Choosing non-audit assurance
Planning to explore the brave new world of non-audit assurance? You’ll need a blank piece of paper, a compass and some hiking boots – plus John Ward’s road map.
Whereas the audit is a well-defined service developed over many decades, assurance might seem to be an amorphous range of poorly defined possibilities. Buried in that statement are a criticism of the profession, a strength of assurance, and a test for the client and practitioner.
Assurance under the IFAC Assurance Framework (‘the Framework’) provides freedom for the client and practitioner alike to determine what is most appropriate, depending upon the business need. We don’t need to probe very deeply into what the client wants as the core service from an audit, because an audit is heavily defined. The client has some freedoms, for example in selecting accounting policies and the underpinning structures, but there are also lots of rules.
In the world of assurance we start almost at the other end of the spectrum. We need to establish quite a lot about the circumstances of the client, their business need and the subject matter as well as understanding what the users of assurance might want and need. It’s almost a blank sheet of paper when we start. This creates great opportunities. I’ve also known it to create a degree of confusion in auditors who have become used to having the infrastructure of accounting, reporting and auditing standards around them...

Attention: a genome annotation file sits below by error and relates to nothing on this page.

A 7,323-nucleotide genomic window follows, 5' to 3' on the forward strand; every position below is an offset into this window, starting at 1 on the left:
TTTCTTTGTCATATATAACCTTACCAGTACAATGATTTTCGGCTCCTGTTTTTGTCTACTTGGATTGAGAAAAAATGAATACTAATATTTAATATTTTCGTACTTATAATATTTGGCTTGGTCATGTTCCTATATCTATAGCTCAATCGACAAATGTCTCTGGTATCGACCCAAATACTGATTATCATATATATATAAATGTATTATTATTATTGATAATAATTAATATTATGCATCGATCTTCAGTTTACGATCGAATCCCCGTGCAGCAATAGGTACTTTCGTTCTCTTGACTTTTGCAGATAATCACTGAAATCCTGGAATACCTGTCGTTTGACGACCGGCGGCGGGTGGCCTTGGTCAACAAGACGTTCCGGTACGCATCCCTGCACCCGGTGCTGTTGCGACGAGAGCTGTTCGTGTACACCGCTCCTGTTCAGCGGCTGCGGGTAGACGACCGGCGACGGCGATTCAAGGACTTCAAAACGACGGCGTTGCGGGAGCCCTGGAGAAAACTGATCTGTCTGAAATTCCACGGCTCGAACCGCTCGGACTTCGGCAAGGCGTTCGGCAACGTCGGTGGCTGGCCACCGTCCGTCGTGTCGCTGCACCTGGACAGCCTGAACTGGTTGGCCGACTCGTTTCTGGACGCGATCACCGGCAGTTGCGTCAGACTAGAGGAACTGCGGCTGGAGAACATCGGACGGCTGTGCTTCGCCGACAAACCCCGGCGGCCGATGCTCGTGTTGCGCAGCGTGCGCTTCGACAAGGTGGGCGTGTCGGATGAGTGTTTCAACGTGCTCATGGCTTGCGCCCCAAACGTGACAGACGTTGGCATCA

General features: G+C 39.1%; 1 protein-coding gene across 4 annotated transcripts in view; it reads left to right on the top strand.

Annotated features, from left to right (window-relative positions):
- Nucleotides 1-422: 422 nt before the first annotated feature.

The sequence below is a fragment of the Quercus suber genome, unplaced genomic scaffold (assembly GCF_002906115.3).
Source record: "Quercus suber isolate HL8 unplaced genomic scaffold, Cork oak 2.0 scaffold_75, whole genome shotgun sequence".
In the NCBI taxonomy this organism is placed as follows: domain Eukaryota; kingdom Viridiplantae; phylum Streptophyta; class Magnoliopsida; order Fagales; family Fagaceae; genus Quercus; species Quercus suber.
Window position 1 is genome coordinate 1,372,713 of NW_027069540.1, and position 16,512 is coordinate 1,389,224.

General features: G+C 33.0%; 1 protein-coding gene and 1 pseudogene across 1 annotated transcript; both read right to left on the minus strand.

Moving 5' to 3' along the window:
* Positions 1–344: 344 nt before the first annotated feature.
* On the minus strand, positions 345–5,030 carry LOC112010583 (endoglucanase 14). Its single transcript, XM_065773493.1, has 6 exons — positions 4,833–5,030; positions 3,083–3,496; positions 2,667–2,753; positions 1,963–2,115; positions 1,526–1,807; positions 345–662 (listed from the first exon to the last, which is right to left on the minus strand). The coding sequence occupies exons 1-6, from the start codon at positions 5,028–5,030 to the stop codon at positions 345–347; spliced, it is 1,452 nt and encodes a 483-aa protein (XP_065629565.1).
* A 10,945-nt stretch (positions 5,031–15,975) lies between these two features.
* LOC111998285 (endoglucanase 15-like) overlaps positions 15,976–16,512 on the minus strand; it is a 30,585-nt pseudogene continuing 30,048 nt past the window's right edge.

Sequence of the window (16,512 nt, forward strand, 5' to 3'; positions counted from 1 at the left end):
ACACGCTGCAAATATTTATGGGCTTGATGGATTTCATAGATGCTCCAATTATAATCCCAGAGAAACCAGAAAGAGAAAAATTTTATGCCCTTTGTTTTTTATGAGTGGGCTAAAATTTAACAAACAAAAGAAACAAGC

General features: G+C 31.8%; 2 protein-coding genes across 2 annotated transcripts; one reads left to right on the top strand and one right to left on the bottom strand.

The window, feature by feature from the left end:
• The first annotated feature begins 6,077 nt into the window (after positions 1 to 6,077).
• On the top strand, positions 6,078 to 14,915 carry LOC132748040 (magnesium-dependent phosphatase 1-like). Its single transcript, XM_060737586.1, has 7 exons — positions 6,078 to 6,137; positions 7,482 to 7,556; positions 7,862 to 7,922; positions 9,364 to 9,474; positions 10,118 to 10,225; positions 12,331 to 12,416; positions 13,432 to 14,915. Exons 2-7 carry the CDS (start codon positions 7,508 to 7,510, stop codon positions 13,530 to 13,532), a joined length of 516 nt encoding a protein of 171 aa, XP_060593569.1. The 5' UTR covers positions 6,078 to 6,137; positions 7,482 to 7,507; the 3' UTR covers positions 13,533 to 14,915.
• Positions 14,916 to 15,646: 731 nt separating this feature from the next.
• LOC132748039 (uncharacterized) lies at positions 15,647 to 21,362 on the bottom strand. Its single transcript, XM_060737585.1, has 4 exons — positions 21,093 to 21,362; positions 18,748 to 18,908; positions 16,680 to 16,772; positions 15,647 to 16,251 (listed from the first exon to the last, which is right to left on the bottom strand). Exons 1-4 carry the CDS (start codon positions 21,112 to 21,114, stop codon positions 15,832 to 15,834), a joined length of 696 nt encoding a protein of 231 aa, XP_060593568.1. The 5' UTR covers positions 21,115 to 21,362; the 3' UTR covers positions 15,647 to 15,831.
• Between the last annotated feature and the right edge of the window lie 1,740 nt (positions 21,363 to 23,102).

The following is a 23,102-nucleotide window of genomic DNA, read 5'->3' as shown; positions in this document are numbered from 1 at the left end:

This is an extract from an article in the November 2014 edition of Audit & Beyond, the magazine of the Audit and Assurance Faculty.
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